This has to be one of the most inspiring stories of courage and determination that I have ever read:
High school runner breaks leg in meet, crawls to finish anyway
Ask Markwardt to tell you her memories from the meet, and the first thing she mentions is how perfect the entire day was supposed to be. She was to run the biggest race of her life in the morning. As soon as it finished, she was to drive with her dad from Columbus to Warren, where she would be the maid of honor in her big sister Anna’s wedding that night.
At the 1- and 2-mile markers, Markwardt was on a personal-best pace. Then, as she entered the stadium at Columbus’ Scioto Downs, with about 400 meters to go, she heard her left leg crack.
The leg had been sore on and off for the previous two weeks, prompting Berkshire coach Julie Cole to limit Markwardt in practice. When she heard the crack, Markwardt thought it was a muscle pull or tear. She thought she could gut it out to the finish line.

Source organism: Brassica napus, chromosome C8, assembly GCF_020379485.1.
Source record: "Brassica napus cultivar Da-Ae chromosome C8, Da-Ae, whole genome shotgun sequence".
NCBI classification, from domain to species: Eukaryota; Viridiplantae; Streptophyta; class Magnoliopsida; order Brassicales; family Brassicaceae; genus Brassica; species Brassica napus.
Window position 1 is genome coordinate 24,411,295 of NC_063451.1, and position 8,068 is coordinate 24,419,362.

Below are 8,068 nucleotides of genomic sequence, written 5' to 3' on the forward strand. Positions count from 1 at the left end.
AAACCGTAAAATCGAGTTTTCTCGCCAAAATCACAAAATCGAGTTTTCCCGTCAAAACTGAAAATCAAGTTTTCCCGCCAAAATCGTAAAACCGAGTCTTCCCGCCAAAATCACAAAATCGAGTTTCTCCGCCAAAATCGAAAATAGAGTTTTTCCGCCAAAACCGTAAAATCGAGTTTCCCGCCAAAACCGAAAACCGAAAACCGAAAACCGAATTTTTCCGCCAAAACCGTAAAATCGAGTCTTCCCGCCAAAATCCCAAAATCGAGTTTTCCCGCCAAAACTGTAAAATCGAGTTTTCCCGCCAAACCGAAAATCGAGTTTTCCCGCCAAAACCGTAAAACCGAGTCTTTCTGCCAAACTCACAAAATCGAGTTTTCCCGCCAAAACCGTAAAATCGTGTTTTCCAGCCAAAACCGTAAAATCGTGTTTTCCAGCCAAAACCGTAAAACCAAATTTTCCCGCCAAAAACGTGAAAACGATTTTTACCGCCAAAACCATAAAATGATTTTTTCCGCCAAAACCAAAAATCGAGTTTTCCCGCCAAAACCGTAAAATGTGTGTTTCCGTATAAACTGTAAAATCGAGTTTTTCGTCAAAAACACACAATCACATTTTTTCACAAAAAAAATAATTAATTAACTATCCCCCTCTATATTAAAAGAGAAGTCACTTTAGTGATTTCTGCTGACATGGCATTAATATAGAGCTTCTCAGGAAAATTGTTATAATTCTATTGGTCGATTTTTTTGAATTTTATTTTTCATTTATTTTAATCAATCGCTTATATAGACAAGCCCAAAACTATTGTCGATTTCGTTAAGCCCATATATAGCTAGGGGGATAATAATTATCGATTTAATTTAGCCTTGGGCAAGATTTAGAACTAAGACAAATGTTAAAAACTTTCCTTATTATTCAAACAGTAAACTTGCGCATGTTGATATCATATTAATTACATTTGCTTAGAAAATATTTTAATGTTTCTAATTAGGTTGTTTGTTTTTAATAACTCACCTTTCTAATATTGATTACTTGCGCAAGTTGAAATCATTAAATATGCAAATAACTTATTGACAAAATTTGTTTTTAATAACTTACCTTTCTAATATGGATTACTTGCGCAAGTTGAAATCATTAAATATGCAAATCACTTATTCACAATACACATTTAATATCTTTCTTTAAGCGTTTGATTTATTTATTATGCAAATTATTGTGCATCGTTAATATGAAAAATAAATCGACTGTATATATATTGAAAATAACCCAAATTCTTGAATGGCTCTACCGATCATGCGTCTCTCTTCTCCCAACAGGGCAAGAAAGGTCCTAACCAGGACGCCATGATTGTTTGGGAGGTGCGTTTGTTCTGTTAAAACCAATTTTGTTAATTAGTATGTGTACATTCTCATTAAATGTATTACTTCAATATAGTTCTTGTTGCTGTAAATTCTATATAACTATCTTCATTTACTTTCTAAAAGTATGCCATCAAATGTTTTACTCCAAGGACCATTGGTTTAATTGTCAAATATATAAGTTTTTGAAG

“There was a runner from one of our rival schools right in front of me,” she said. “I kept staring at the back of her jersey and pushing myself to catch her.”
But some 200 meters later, Markwardt heard the leg crack again. And again. Then there was a louder crack, and her entire leg gave out. She fell to the ground as onlookers winced at the sound and the sight of what happened.
One of Markwardt’s teammates, unaware of what had happened, encouraged her to get up. She tried, using her right leg. But as soon as she shifted weight to the left, the loudest crack yet came. And her leg gave out again.
“At that point, I knew what had happened. I knew my leg was broken pretty badly. And I knew I couldn’t get up again. So I started crawling,” she said.
She said she thought not of her coach, nor her parents, nor anyone else who had encouraged her to never give up, to see things to the finish. Instead, she thought of the countless stories she had heard about runners who collapsed before a race’s end and somehow found the courage to cross that last line. Even if her leg had given out at the 400-meter mark, she said, it wouldn’t have mattered. She was going to finish.
“They may not have let me, and it might not have been pretty, but I would have tried,” she said.